J Extens. 2001; 39
        • Walkup J.T.
        • Barlow A.
        • Mullany B.C.
        • et al.
        Randomized controlled trial of a paraprofessional-delivered in-home intervention for young reservation-based American Indian mothers.
        J Am Acad Child Adolesc Psychiatry. 2009; 48: 591-601
        • Barlow A.
        • Mullany B.
        • Neault N.
        • et al.
        Effect of a paraprofessional home-visiting intervention on American Indian teen mothers' and infants' behavioral risks: A randomized controlled trial.
        Am J Psychiatry. 2013; 170: 83-93
        • Gray-Donald K.
        • Robinson E.
        • Collier A.
        • David K.
        • Renaud L.
        • Rodrigues S.
        Intervening to reduce weight gain in pregnancy and gestational diabetes mellitus in Cree communities: An evaluation.
        CMAJ. 2000; 163: 1247-1251
        • Long D.G.
        • Funk-Archuleta M.A.
        • Geiger C.J.
        • Mozar A.J.
        • Heins J.N.
        Peer counselor program increases breastfeeding rates in Utah Native American WIC population.
        J Human Lactat. 1995; 11: 279-284
        • Wright A.
        • Naylor A.
        • Wester R.
        • Bauer M.
        • Sutcliffe E.
        Using cultural knowledge in health promotion: Breastfeeding among the Navajo.
        Health Educ Behav. 1997; 24: 625-639
        • Wright A.
        • Bauer M.
        • Naylor A.
        • Sutcliffe E.
        • Clark L.
        increasing breastfeeding rates to reduce infant illness at the community level.
        Pediatrics. 1998; 101: 837-844
        • Muhajarine N.
        • Ng J.
        • Bowen A.
        • Cushon J.
        • Johnson S.
        Understanding the impact of the Canada Prenatal Nutrition Program: A quantitative evaluation.
        Can J Public Health. 2012; 103: eS26-eS31
        • Hoffhines H.
        • Whaley K.D.
        • Blackett P.R.
        • et al.
        Early childhood nutrition in an American Indian community: Educational strategy for obesity prevention.
        J Okla State Med Assoc. 2014; 107: 55-59
        • Lawrence H.P.
        • Romanetz M.
        • Rutherford L.
        • Cappel L.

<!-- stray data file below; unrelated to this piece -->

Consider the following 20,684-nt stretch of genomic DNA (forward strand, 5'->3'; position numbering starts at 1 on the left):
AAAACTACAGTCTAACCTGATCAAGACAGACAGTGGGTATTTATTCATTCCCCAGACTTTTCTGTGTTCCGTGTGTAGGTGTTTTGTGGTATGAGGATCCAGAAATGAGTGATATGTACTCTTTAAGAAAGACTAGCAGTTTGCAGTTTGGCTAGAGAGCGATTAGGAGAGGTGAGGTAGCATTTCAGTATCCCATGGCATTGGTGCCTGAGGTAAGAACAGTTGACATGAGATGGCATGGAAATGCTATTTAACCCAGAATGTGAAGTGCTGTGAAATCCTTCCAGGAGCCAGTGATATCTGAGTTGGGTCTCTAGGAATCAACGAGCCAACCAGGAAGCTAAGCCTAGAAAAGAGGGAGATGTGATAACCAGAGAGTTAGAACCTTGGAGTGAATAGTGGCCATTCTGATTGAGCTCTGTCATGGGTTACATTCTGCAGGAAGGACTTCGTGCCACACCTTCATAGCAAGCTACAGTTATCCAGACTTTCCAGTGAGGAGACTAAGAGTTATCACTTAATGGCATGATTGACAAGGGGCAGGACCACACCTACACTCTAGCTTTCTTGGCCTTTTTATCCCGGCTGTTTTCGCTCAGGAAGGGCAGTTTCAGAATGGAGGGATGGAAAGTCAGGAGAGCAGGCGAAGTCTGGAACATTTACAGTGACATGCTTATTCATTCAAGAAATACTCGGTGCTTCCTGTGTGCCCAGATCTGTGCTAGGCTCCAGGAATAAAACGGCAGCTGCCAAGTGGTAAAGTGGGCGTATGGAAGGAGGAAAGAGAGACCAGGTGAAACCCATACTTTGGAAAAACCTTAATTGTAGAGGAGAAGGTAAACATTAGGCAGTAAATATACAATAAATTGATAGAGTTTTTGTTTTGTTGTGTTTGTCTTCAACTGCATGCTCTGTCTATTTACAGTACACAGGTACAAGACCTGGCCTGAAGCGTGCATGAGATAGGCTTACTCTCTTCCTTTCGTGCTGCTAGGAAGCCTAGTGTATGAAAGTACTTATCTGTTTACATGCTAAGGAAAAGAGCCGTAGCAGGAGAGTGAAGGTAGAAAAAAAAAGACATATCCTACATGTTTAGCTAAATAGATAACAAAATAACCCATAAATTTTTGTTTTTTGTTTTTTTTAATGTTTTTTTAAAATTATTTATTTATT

• Binguis D.
        • Rogers J.B.
        Effects of a community-based prenatal nutrition program on the oral health of Aboriginal preschool children in northern Ontario.
        Probe. 2004; 38: 172-190
        • Martens P.J.
        Increasing breastfeeding initiation and duration at a community level: An evaluation of Sagkeeng First Nation's community health nurse and peer counselor programs.
        J Human Lactat. 2002; 18: 236-246
        • Wilhelm S.
        • Rodehorst-Weber K.
        • Aguirre T.
        • et al.
        Lessons learned conducting breastfeeding intervention research in two northern plains tribal communities.
        Breastfeed Med. 2012; 7: 167-172
        • Karanja N.
        • Lutz T.
        • Ritenbaugh C.
        • et al.
        The TOTS community intervention to prevent overweight in American Indian toddlers beginning at birth: A feasibility and efficacy study.
        J Commun Health. 2010; 35: 667-675
        • Murphy E.
        • Best E.
        The Aboriginal Maternal and Infant Health Service: A decade of achievement in the health of women and babies in NSW.
        NSW Public Health Bull. 2012; 23: 68-72
        • D'Espaignet E.T.
        • Measey M.L.
        • Carnegie M.A.
        • Mackerras D.
        Monitoring the 'Strong Women, Strong Babies, Strong Culture Program': The first eight years.
        J Paediatr Child Health. 2003; 39: 668-672
        • Panaretto K.S.
        • Lee H.M.
        • Mitchell M.R.
        • et al.
        Impact of a collaborative shared antenatal care program for urban Indigenous women: A prospective cohort study.
        Med J Aust. 2005; 182: 514-519
        • Panaretto K.S.
        • Mitchell M.R.
        • Anderson L.
        • et al.
        Sustainable antenatal care services in an urban Indigenous community: The Townsville experience.
        Med J Aust. 2007; 187: 18-22
        • Bertilone C.
        • McEvoy S.
        Success in closing the gap: Favourable neonatal outcomes in a metropolitan Aboriginal Maternity Group Practice Program.
        Med J Aust. 2015; 203: 262
        • Glor E.
        Impacts of a prenatal program for native women.
        Can J Public Health. 1987; 78: 249-254
        • Coughlin R.L.
        • Kushman E.K.
        • Copeland G.E.
        • Wilson M.L.
        Pregnancy and birth outcome improvements for American Indians in the healthy start project of the inter-tribal council of Michigan, 1998-2008.
        Matern Child Health J. 2013; 17: 1005-1015